WEIGHT TRAINING SEEMS to be good for self-image. A 2001 study found that college students who completed a course of weight training reported an increase in body strength, lower physical anxiety and general improvements in body satisfaction, while concurrent aerobic exercise was found to have no effect on body image. Research from 2005 suggests that high-intensity weightlifting is an effective treatment for older patients suffering from depression. A 2004 study in which sixteen female weightlifters were interviewed about their experiences rendered some interesting sound bites: the women stress that, despite some backlash from family members, friends and men, they feel good when they lift weights—emphasis is placed on feeling in control and moments of epiphany where these women realize how valuable feeling strong and powerful can be. These women “resist the feminine apologetic;” they deal with flak, but still love what they do because the positive emotional ramifications outweigh the negative ones. There is still work to be done—a great deal of research focuses solely on men and body image as related to weightlifting—but the payoffs are starting to become clear.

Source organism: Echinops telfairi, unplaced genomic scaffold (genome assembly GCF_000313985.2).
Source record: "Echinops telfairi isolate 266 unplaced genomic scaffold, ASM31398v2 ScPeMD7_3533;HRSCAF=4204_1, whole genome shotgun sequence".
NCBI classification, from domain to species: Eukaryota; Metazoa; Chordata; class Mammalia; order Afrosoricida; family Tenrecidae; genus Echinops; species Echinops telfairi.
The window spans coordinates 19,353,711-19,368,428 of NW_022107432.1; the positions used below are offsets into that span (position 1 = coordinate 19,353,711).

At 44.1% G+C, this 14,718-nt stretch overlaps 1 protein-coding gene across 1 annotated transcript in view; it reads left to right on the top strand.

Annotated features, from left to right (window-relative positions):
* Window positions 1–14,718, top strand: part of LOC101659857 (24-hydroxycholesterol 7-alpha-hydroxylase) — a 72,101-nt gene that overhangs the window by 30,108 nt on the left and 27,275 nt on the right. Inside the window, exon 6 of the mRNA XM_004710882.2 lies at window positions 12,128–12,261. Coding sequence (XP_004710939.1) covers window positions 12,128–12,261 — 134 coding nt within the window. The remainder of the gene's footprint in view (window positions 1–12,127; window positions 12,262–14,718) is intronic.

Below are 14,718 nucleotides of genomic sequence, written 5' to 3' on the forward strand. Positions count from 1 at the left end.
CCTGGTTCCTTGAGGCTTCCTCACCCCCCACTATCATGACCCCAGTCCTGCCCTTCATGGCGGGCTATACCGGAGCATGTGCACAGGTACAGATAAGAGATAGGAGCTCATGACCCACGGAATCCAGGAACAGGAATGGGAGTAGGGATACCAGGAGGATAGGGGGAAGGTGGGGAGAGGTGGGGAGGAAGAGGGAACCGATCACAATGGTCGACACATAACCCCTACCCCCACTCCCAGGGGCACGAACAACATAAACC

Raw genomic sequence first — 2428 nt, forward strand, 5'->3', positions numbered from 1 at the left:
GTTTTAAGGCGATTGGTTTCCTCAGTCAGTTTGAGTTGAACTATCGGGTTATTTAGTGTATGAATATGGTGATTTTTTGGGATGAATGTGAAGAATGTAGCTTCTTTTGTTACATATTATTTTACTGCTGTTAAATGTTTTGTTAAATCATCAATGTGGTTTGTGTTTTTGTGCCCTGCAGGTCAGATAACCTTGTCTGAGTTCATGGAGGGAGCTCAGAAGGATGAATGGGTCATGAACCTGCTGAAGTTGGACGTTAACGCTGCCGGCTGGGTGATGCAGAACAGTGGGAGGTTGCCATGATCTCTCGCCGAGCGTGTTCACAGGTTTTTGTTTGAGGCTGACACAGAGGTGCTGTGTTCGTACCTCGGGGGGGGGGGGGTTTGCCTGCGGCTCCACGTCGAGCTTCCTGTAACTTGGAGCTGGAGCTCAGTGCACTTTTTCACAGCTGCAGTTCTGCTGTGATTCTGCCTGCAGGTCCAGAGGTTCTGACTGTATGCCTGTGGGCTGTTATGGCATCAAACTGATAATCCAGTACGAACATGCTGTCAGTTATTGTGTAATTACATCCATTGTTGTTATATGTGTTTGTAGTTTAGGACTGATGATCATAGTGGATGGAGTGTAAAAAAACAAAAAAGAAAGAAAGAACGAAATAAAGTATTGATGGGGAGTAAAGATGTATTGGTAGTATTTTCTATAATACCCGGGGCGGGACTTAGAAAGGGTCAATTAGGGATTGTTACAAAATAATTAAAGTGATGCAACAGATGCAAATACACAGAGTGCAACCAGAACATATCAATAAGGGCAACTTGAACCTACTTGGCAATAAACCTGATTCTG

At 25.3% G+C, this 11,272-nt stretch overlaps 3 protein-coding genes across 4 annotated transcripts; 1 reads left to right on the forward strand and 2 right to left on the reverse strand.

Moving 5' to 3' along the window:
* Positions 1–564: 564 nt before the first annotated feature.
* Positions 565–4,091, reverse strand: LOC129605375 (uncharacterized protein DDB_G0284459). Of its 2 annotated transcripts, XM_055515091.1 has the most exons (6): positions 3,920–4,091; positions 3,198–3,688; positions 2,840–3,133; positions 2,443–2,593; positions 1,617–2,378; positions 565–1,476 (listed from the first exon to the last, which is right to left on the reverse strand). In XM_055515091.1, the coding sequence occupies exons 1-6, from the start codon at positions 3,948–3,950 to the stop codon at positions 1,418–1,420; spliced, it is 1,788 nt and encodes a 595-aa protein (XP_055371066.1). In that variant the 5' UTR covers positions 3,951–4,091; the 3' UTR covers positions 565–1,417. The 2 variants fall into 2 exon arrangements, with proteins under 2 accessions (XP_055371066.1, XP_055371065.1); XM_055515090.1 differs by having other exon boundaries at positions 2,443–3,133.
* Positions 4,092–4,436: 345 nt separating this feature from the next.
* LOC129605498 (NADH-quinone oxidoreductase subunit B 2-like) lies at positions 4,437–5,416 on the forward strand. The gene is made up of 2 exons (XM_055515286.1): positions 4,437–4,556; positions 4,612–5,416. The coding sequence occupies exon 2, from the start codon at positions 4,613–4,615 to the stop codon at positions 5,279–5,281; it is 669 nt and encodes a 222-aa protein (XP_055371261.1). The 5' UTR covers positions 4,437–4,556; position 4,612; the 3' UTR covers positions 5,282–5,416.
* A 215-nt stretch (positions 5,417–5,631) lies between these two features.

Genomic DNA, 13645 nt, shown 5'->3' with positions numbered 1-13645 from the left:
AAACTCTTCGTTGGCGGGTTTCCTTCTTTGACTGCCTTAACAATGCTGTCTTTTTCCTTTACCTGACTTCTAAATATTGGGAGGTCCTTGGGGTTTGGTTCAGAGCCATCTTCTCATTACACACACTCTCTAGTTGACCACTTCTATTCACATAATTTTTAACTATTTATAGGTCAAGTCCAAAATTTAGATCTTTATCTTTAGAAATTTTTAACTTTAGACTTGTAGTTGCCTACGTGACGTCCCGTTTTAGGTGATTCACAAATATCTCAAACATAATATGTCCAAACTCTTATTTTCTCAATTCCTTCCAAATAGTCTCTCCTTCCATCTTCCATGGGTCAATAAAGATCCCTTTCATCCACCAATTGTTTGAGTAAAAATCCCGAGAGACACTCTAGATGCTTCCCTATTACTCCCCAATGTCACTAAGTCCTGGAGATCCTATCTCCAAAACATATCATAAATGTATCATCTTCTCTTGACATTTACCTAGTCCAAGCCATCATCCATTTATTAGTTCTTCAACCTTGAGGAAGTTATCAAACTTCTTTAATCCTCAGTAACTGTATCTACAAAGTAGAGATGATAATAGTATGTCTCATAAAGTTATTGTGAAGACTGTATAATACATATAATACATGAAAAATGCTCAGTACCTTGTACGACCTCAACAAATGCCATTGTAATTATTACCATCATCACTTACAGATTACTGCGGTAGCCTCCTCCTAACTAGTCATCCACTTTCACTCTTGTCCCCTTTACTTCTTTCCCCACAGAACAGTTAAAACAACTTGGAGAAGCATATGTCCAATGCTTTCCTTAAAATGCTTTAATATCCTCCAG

Squatting is a lesson in the complex and exquisite strength of my body, in finding the depth of my power, the borders of my determination. The back squat works my glutes, my quads, my hamstrings, my calves, my abs, my spinal erectors. It makes my heart race. It makes me tremble. It makes me doubt myself in the brief, hair-thin moment between resting in the bottom position and moving upward. And when I think I’m going to die—that I’m going to get stuck or be humiliated—my legs defy all sense, my brain kicks in and I rise, glorious and sweaty and wild-mouthed.
The day I finally squat my body weight, I feel the most feminine I’ve felt in a long time. When I push up on my third rep, I want to throw my head back and cry out. Maybe I’m tapping into some vestigial skill set; maybe I just like being strong. Maybe I subconsciously revel in subversive femininity. Whatever the case, in the pivotal moments, there is only me and my female body. The curve of my calves and buttocks. The white noise of the blood in my arteries, the roar of my muscles. My proving ground. This queen of exercises.